Lanterns in the streets of Hoi An, Vietnam
From Hoi An we were driven to Huế, travelling over the magnificent Hai Van Pass. Huế suffered badly during the war. Some of its old temples and palaces lie in ruins from the relentless bombing and shelling from both sides during the Tet Offensive. Miraculously, the Imperial Citadel, which includes the Forbidden City, survived. Styled upon the Forbidden City in Beijing, the palace was built by the supreme Emperor of Vietnam in the early 1800s when Huế was the capital. Its delicate, wonderfully preserved structure exudes a sense of calm.
Three-dimensional ceramics, HuếForbidden City, Vietnam
We visited Ta Om Garden House in Old Huế, which belongs to an architect whose grandfather was a mandarin in the last royal court. Built in the classical Chinese style, it has been lovingly restored. We enjoyed a private and very special lunch here with our menu scribed stylishly on a fan. It was most definitely one of the highlights of our trip.
Feeling quite whoozy with happiness, our guide led us to a boat for a trip from the imposing Thien Mu pagoda, up the Perfume River towards the city’s centre. En route we stopped at a jetty where two rickshaws were waiting for us. We had a fun ride through the centre of Huế, weaving in and out of the crazy Vietnamese traffic.
Nightlife in Huế is buzzy with an endless selection of great bars and restaurants to choose from. The quality of food and cocktails is excellent. We loved Huế and have vowed to return.
The final resting places of two of the emperors of the Nguyễn dynasty, the last imperial family of Vietnam, are located in Huế. They are magnificent examples of royal mausoleums. Emperor Khai Dinh spent much of his twilight years with his concubines here, enjoying the vast lotus pond, island, temple and pavilions, while the tomb of Emperor Tu Duc contains some of the most spectacular three dimensional mosaics, with ceramics imported from Italy. Quite breathtaking.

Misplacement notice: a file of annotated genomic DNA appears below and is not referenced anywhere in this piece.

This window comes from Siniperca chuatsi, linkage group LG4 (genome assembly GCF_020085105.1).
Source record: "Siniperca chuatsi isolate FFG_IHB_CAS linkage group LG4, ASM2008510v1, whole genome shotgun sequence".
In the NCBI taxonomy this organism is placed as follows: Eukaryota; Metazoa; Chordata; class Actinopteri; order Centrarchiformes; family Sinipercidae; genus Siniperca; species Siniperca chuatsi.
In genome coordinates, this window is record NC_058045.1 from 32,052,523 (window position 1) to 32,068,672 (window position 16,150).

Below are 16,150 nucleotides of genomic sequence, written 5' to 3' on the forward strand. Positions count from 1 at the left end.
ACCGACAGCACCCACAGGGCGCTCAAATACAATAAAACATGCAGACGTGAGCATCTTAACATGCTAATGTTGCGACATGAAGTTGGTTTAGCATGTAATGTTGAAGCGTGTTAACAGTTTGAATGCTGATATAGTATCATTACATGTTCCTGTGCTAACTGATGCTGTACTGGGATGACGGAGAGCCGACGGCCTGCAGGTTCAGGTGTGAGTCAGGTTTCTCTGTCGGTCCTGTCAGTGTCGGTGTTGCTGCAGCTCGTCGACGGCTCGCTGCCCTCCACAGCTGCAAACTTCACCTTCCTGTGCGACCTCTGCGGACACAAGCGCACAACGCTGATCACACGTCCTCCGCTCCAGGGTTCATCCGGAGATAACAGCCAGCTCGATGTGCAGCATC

Mausoleum of Emperor Tu Duc, Huế, Vietnam
Ho Chi Minh City
Ho Chi Minh City is still referred to by many as Saigon. Flying into the city, and you do just that (the airport is right in the centre), gives you some idea of how huge it is. In 1986, the Communist Party of Vietnam announced its own version of perestroika where private ownership was encouraged. Since then, international investment has poured into the country, kick-starting its economy, and none more so evident than in this thriving city.
The streets are free from litter and there is little crime other than pickpocketing. The work ethic is humbling. We were surprised to discover that education is not free and yet everybody is striving to better themselves. Locals would politely engage us in conversation in attempts to improve their English, which is now the second language.
City Hall, Ho Chi Minh City, Vietnam